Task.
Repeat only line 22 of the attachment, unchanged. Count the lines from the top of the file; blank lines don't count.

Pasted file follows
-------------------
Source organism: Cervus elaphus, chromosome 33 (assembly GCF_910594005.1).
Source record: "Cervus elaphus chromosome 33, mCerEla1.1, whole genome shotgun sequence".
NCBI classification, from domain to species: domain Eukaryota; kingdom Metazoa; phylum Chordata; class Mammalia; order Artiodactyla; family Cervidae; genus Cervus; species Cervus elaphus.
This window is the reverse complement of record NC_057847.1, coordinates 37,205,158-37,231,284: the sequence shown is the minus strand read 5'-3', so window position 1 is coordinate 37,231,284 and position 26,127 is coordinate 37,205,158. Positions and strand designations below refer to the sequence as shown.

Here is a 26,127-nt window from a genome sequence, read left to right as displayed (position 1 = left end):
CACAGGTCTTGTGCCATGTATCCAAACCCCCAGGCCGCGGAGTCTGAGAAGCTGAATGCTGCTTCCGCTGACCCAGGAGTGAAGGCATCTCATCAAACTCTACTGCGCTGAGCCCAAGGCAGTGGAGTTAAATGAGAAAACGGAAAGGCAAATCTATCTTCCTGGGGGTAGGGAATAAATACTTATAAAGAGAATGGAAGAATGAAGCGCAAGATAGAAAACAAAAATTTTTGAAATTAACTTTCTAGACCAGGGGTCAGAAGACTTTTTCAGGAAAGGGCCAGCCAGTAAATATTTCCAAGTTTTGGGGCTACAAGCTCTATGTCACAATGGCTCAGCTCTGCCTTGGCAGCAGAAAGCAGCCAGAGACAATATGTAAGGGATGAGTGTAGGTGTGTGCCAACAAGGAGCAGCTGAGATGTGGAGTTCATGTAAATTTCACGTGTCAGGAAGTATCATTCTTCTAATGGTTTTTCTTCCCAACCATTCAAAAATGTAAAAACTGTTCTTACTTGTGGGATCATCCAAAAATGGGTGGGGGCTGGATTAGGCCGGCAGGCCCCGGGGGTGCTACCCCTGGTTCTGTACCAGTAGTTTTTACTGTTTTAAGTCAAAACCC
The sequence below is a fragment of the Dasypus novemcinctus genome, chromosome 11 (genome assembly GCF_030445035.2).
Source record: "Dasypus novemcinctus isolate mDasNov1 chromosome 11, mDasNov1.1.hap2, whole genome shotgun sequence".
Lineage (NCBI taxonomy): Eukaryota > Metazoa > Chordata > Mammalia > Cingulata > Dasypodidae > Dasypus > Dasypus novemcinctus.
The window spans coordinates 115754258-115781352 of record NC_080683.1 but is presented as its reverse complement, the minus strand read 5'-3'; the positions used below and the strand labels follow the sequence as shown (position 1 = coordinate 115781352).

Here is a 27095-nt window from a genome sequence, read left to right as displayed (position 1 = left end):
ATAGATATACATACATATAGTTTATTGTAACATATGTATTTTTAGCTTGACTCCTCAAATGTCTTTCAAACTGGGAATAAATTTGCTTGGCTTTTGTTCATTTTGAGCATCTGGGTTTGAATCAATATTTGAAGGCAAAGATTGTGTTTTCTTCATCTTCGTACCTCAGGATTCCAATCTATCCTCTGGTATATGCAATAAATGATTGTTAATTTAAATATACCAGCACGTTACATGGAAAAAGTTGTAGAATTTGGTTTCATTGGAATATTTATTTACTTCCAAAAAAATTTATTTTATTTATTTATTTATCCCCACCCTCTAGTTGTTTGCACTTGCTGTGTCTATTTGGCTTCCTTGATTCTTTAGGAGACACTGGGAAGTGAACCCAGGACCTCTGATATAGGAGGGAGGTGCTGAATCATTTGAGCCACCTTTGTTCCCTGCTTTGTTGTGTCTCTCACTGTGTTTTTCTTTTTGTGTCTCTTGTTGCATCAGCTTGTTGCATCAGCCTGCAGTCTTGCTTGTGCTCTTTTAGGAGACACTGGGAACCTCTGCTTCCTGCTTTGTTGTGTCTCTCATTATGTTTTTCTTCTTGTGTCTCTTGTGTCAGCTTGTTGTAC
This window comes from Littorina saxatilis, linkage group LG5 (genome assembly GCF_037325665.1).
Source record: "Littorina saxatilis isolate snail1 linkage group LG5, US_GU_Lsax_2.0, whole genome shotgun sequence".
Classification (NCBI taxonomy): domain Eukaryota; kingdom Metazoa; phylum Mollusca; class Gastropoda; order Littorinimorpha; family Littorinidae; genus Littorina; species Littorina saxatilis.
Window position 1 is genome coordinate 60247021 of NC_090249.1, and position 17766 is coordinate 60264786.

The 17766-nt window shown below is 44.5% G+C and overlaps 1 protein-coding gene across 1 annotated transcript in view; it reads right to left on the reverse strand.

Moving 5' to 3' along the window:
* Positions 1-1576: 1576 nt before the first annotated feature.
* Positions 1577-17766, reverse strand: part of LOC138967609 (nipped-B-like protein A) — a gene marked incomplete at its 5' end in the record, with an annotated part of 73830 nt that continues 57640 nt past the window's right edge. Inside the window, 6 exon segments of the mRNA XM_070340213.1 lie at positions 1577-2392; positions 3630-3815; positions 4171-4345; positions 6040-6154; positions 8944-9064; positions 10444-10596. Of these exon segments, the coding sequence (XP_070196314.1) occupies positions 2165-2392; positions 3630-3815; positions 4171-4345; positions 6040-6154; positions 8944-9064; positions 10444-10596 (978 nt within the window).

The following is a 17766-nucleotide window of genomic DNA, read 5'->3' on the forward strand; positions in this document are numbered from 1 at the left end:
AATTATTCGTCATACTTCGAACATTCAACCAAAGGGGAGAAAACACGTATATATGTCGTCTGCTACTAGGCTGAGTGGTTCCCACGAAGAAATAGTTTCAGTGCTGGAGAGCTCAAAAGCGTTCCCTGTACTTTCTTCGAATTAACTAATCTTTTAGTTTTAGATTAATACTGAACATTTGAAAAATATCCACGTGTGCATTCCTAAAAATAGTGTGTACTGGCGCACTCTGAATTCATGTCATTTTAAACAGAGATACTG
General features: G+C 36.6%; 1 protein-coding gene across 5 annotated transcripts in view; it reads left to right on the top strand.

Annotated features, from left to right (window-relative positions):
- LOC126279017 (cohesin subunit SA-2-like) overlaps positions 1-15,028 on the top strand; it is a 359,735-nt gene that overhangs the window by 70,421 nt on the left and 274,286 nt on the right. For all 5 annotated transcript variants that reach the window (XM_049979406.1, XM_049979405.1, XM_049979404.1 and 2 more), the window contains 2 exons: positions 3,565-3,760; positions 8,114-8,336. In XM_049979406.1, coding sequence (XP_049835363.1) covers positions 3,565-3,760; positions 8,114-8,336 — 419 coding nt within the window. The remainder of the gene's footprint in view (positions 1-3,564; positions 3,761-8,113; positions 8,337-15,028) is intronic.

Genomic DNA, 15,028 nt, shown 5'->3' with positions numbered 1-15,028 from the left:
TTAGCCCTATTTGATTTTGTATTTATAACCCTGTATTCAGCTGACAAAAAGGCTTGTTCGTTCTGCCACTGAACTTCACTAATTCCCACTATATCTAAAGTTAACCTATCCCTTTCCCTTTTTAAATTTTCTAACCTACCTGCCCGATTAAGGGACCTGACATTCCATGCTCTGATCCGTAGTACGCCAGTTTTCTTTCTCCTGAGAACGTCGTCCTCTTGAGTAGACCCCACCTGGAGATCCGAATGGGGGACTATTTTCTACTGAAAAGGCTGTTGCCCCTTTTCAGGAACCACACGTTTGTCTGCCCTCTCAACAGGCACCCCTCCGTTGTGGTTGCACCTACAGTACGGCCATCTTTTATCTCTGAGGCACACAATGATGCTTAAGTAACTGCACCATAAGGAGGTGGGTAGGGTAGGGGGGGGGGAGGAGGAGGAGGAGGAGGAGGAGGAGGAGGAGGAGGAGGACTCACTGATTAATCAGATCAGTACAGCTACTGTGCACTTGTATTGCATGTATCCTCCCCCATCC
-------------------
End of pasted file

AATTATTCGTCATACTTCGAACATTCAACCAAAGGGGAGAAAACACGTATATATGTCGTCTGCTACTAGGCTGAGTGGTTCCCACGAAGAAATAGTTTCAGTGCTGGAGAGCTCAAAAGCGTTCCCTGTACTTTCTTCGAATTAACTAATCTTTTAGTTTTAGATTAATACTGAACATTTGAAAAATATCCACGTGTGCATTCCTAAAAATAGTGTGTACTGGCGCACTCTGAATTCATGTCATTTTAAACAGAGATACTG